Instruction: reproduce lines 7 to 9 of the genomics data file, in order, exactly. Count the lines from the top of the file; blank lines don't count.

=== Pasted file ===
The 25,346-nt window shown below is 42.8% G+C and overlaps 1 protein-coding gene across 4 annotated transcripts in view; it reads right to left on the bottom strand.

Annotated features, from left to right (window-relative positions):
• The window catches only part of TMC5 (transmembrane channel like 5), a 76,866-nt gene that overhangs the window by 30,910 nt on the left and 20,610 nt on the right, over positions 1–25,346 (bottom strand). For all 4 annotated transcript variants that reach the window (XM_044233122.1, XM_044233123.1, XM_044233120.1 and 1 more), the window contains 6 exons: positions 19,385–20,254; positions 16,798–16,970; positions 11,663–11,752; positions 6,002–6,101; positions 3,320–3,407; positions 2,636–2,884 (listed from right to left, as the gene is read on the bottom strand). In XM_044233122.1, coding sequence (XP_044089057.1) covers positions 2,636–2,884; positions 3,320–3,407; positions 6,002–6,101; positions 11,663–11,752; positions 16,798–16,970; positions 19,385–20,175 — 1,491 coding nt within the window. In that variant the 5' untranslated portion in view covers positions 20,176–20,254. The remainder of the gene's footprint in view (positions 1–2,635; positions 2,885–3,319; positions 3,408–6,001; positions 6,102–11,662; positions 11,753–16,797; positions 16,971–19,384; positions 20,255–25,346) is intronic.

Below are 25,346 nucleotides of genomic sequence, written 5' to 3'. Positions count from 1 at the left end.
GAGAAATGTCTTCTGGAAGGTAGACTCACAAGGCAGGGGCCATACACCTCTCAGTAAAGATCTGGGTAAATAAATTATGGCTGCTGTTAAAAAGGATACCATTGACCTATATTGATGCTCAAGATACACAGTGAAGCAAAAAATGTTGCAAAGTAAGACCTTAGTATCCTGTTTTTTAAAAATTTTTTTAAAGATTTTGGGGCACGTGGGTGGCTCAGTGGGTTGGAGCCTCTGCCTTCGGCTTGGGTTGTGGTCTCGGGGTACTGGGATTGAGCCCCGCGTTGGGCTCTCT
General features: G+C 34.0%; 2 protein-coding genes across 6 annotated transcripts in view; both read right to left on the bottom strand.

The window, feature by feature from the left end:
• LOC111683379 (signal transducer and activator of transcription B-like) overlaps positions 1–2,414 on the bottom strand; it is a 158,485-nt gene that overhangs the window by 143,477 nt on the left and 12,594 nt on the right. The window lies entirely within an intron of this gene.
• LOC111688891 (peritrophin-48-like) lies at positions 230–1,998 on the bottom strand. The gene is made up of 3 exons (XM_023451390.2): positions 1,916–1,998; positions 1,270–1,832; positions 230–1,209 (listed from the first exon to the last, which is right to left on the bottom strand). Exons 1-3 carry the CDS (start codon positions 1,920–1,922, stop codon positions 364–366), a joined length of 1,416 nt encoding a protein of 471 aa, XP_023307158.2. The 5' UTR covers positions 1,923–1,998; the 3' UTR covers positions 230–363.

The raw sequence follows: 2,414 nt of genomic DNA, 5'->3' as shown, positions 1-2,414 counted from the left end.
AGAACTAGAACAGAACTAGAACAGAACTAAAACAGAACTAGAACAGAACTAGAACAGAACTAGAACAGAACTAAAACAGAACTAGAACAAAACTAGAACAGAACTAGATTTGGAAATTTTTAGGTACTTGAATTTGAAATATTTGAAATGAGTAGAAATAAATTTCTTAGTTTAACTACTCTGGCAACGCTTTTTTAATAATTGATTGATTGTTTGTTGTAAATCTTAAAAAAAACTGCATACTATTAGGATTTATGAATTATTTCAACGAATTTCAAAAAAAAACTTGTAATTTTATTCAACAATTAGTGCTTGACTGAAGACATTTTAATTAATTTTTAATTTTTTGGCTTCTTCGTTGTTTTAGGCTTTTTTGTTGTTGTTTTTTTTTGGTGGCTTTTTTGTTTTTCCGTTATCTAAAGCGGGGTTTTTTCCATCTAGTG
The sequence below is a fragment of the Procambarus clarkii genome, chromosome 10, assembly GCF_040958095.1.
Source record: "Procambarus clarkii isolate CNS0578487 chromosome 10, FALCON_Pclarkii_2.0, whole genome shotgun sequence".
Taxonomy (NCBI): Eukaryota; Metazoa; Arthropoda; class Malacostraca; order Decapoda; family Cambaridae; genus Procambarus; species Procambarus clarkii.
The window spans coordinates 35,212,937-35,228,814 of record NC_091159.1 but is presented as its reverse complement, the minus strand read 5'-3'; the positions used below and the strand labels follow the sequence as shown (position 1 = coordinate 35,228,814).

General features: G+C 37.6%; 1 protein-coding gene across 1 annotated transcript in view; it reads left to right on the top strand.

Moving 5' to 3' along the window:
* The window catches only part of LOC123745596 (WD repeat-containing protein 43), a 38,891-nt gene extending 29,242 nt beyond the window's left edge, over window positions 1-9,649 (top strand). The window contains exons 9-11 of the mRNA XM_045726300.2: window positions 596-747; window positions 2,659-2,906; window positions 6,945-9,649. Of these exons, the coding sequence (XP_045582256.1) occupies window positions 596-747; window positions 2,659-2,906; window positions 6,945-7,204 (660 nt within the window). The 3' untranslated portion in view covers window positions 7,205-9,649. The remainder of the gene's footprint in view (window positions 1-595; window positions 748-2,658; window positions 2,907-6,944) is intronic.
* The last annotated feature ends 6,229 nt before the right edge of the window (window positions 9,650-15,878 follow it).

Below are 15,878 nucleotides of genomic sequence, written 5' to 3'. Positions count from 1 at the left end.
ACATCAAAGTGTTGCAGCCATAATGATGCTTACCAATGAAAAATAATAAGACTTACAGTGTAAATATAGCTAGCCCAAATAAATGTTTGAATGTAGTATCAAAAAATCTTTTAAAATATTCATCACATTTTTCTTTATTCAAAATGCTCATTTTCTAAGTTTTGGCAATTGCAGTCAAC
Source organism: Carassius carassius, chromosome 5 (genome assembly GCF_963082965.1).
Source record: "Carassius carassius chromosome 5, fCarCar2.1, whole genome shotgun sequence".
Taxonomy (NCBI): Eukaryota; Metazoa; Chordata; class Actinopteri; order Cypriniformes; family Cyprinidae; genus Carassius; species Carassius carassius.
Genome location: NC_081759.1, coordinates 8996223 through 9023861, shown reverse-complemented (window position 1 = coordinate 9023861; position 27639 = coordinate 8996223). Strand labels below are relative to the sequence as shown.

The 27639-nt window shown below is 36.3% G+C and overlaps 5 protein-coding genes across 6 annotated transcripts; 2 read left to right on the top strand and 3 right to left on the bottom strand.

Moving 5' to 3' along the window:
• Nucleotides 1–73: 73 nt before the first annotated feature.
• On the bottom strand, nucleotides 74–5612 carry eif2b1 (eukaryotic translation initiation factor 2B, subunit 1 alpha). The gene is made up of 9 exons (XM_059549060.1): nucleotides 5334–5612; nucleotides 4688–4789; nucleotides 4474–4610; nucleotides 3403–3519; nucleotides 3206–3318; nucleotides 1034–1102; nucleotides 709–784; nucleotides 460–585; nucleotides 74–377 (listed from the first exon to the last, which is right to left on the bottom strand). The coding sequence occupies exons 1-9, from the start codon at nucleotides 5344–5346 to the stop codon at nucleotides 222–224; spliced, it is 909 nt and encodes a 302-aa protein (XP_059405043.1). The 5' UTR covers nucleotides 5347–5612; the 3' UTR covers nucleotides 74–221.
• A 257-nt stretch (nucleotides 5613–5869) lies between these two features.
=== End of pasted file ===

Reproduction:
The window, feature by feature from the left end:
• LOC111683379 (signal transducer and activator of transcription B-like) overlaps positions 1–2,414 on the bottom strand; it is a 158,485-nt gene that overhangs the window by 143,477 nt on the left and 12,594 nt on the right. The window lies entirely within an intron of this gene.
• LOC111688891 (peritrophin-48-like) lies at positions 230–1,998 on the bottom strand. The gene is made up of 3 exons (XM_023451390.2): positions 1,916–1,998; positions 1,270–1,832; positions 230–1,209 (listed from the first exon to the last, which is right to left on the bottom strand). Exons 1-3 carry the CDS (start codon positions 1,920–1,922, stop codon positions 364–366), a joined length of 1,416 nt encoding a protein of 471 aa, XP_023307158.2. The 5' UTR covers positions 1,923–1,998; the 3' UTR covers positions 230–363.